SOME PEOPLE SAY the only reason that Bears coach Lovie Smith and Colts coach Tony Dungy being the first African-American coaches in a Super Bowl is a story is
because people like me make
Some say that nobody would care about the color of Dungy's and Smith's skin if it weren't brought up by folks like me.
I'd say, to some degree, those people are right. I say that
To a lot of African-Americans, certainly including myself, their erasing another long-standing
racial myth is cause for celebration.
"I hope for a day when it is
unnoticed," Smith told reporters on Sunday after Chicago beat the New Orleans Saints in the NFC Championship Game,
making him the first African-American to coach a team to the Super Bowl, mere hours before Dungy's Colts beat the New
England Patriots for the AFC
title, "but that day isn't here."
For all intents and purposes, that day will be Feb. 4, the day Dungy or Smith holds up the Vince Lombardi Trophy as the winning coach of Super Bowl XLI.
After that game, no one will
ever be able to say that any
African-American can't lead a group of men to a Super Bowl championship.
Again, I know plenty of people already believe a person's race has nothing to do with his or her ability to achieve.
I'm one of them.
I also know that we've come quite a ways since 1989 when the Oakland Raiders hired Art Shell as the first African-American NFL head coach in the modern era.
The 2006 NFL season started with a record seven black head coaches. That's 21.8 percent, which is almost double the 12.3 percent of African-Americans
in the U.S. population, according to the 2000 census.
Clearly, many of the old racial perceptions that had been used as "unspoken" barriers against African-Americans have crumbled.
But you must also understand that the scars left from the damage done by those perceptions haven't had time to fully heal.
Our past always shapes how we view our present.
I was born in 1965, the year the Voting Rights Act was passed and 3 years before history says the civil rights movement ended with the passage of the Civil Rights Act of 1968.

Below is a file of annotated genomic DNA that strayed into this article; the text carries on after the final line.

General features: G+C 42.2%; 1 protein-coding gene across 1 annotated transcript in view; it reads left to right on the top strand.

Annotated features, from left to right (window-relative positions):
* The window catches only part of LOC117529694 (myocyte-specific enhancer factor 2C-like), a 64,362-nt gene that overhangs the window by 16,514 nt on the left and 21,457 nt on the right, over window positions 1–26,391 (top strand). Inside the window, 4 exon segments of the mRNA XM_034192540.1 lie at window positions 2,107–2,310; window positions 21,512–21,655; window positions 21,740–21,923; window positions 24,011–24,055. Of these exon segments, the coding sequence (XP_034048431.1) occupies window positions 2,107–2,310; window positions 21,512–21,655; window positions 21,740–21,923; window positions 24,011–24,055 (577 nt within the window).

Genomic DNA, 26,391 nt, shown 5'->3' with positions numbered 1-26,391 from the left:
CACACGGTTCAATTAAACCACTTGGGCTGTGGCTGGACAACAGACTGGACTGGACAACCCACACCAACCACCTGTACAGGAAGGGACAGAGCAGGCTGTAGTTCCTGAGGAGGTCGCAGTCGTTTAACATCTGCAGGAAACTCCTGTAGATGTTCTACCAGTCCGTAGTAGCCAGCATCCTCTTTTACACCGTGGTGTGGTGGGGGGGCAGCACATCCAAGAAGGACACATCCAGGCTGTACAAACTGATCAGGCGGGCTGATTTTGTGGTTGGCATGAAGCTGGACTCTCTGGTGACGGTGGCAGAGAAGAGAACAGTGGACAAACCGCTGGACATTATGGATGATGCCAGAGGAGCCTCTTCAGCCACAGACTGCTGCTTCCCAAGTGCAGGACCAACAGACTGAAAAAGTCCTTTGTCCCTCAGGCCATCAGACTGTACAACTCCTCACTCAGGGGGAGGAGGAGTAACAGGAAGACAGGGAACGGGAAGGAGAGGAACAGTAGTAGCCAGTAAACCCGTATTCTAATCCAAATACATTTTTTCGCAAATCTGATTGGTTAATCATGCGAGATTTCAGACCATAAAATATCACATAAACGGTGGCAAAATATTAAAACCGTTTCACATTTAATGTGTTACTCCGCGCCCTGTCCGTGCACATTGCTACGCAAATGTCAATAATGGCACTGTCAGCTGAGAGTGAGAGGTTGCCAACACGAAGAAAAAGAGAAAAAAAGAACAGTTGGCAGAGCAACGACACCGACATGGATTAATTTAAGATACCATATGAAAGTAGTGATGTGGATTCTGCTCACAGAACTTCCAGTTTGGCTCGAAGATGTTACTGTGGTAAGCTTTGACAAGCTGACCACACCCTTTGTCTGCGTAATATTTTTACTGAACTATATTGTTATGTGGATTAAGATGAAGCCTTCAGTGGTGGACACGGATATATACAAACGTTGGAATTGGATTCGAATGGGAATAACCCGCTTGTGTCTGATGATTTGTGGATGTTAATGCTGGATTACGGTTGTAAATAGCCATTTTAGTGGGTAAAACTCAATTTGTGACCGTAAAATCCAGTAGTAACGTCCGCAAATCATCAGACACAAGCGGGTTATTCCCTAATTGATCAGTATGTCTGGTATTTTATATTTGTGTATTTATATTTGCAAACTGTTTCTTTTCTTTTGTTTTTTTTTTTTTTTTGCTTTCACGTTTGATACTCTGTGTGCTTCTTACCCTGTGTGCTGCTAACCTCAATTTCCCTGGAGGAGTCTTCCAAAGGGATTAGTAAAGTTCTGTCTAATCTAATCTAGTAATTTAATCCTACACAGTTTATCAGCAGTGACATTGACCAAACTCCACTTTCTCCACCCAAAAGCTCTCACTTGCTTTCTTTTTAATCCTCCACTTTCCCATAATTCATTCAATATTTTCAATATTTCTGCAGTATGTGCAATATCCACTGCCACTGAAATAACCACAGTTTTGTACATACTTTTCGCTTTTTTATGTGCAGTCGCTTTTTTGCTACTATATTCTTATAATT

While technically that meant African-American kids of my generation grew up with legal protection from discrimination, it didn't free us from experiencing prejudice.
It didn't shield us from a societal perception that we were still inferior.
It didn't stop a lot of folks from believing, preaching and reinforcing the notion that we couldn't acheive certain things because we were African-American.
And remember, two older generations of African-Americans grew up directly suffering the
indignities and missed opportunities caused by segregation.
How many African-American doctors, lawyers, judges, scientists, and, yes, even NFL football coaches were simply lost because someone arbitrarily
determined that a black person was not capable of performing that job?
As much as I remember being excited that Doug Williams became the first African-American quarterback selected in the first round of an NFL draft in 1978, I remember being angered and perplexed that 1978 Rose Bowl MVP Warren Moon went undrafted after 12 rounds because he wanted to remain a quarterback.
He had to go to the Canadian Football League for the first 6 years of his career before
getting a shot in the NFL.
Unless you've lived through it, I'm not sure I can fully explain what it feels like to be told you are limited solely because of your race.
But I can tell you that you don't just "get over it" because things have improved in the past decade or so.
Celebrating the achievement of firsts is one of my birthrights as an African-American.
If some people choose to think that makes me bitter or stuck in the past, I can live with that.
I embrace the racial aspect of the Super Bowl story of Dungy and Smith. I understand its
importance and appreciate its significance.
It's the same way I appreciated the significance of Williams being drafted and later becoming the first African-American quarterback to win a Super Bowl in 1987; Shell's hiring; former Eagles coach Ray Rhodes becoming the first
African-American coach to get rehired after being fired.
I celebrate these stories of achievement because prejudice and stereotyping once prevented them from being told. Now, they never will have to be written again. *
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